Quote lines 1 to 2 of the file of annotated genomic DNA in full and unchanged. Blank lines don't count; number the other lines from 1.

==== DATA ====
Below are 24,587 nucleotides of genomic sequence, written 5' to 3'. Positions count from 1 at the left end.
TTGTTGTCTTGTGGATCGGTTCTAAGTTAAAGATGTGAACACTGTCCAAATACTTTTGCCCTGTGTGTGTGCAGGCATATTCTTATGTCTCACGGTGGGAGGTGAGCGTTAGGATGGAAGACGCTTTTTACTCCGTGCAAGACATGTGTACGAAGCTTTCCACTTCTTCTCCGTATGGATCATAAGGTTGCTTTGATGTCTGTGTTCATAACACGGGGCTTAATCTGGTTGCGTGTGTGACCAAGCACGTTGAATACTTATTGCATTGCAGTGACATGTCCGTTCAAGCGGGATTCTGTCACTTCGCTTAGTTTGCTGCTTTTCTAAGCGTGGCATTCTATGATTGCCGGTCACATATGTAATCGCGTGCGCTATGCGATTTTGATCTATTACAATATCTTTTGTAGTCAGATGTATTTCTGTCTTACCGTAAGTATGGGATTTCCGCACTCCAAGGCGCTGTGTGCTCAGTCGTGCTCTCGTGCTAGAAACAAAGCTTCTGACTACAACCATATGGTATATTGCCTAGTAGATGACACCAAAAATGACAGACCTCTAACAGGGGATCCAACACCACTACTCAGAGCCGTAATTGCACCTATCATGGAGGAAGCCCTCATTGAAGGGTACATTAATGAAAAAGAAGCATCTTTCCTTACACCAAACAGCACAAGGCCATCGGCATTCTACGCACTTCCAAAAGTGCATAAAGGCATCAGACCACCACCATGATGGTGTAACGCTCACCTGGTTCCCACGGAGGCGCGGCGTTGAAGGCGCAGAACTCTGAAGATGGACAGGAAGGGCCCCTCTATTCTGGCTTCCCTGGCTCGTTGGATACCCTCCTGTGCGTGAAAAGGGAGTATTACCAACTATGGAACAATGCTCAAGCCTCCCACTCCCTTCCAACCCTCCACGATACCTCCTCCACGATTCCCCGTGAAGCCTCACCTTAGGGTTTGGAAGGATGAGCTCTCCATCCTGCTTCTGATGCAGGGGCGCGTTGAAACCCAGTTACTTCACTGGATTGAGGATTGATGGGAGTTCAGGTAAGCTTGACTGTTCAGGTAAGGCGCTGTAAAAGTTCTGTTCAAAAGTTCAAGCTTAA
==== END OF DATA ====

Below are 24,587 nucleotides of genomic sequence, written 5' to 3'. Positions count from 1 at the left end.
TTGTTGTCTTGTGGATCGGTTCTAAGTTAAAGATGTGAACACTGTCCAAATACTTTTGCCCTGTGTGTGTGCAGGCATATTCTTATGTCTCACGGTGGGAGGTGAGCGTTAGGATGGAAGACGCTTTTTACTCCGTGCAAGACATGTGTACGAAGCTTTCCACTTCTTCTCCGTATGGATCATAAGGTTGCTTTGATGTCTGTGTTCATAACACGGGGCTTAATCTGGTTGCGTGTGTGACCAAGCACGTTGAATACTTATTGCATTGCAGTGACATGTCCGTTCAAGCGGGATTCTGTCACTTCGCTTAGTTTGCTGCTTTTCTAAGCGTGGCATTCTATGATTGCCGGTCACATATGTAATCGCGTGCGCTATGCGATTTTGATCTATTACAATATCTTTTGTAGTCAGATGTATTTCTGTCTTACCGTAAGTATGGGATTTCCGCACTCCAAGGCGCTGTGTGCTCAGTCGTGCTCTCGTGCTAGAAACAAAGCTTCTGACTACAACCATATGGTATATTGCCTAGTAGATGACACCAAAAATGACAGACCTCTAACAGGGGATCCAACACCACTACTCAGAGCCGTAATTGCACCTATCATGGAGGAAGCCCTCATTGAAGGGTACATTAATGAAAAAGAAGCATCTTTCCTTACACCAAACAGCACAAGGCCATCGGCATTCTACGCACTTCCAAAAGTGCATAAAGGCATCAGACCACCACCATGATGGTGTAACGCTCACCTGGTTCCCACGGAGGCGCGGCGTTGAAGGCGCAGAACTCTGAAGATGGACAGGAAGGGCCCCTCTATTCTGGCTTCCCTGGCTCGTTGGATACCCTCCTGTGCGTGAAAAGGGAGTATTACCAACTATGGAACAATGCTCAAGCCTCCCACTCCCTTCCAACCCTCCACGATACCTCCTCCACGATTCCCCGTGAAGCCTCACCTTAGGGTTTGGAAGGATGAGCTCTCCATCCTGCTTCTGATGCAGGGGCGCGTTGAAACCCAGTTACTTCACTGGATTGAGGATTGATGGGAGTTCAGGTAAGCTTGACTGTTCAGGTAAGGCGCTGTAAAAGTTCTGTTCAAAAGTTCAAGCTTAA